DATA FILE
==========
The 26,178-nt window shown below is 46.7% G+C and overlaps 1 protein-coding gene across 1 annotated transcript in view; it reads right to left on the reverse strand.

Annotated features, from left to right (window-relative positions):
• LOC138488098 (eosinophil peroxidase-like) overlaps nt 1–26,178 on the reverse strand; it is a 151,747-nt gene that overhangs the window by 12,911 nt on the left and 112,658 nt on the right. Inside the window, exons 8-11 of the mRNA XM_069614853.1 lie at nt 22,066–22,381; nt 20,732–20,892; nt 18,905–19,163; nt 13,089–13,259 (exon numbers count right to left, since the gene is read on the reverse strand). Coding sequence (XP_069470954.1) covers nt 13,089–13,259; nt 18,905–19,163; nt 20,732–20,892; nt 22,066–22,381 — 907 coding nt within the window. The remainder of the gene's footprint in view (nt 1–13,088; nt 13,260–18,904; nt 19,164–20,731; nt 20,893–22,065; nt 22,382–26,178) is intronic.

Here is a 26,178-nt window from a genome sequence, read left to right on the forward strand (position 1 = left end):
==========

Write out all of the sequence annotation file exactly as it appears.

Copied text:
The 26,178-nt window shown below is 46.7% G+C and overlaps 1 protein-coding gene across 1 annotated transcript in view; it reads right to left on the reverse strand.

Annotated features, from left to right (window-relative positions):
• LOC138488098 (eosinophil peroxidase-like) overlaps nt 1–26,178 on the reverse strand; it is a 151,747-nt gene that overhangs the window by 12,911 nt on the left and 112,658 nt on the right. Inside the window, exons 8-11 of the mRNA XM_069614853.1 lie at nt 22,066–22,381; nt 20,732–20,892; nt 18,905–19,163; nt 13,089–13,259 (exon numbers count right to left, since the gene is read on the reverse strand). Coding sequence (XP_069470954.1) covers nt 13,089–13,259; nt 18,905–19,163; nt 20,732–20,892; nt 22,066–22,381 — 907 coding nt within the window. The remainder of the gene's footprint in view (nt 1–13,088; nt 13,260–18,904; nt 19,164–20,731; nt 20,893–22,065; nt 22,382–26,178) is intronic.

Here is a 26,178-nt window from a genome sequence, read left to right on the forward strand (position 1 = left end):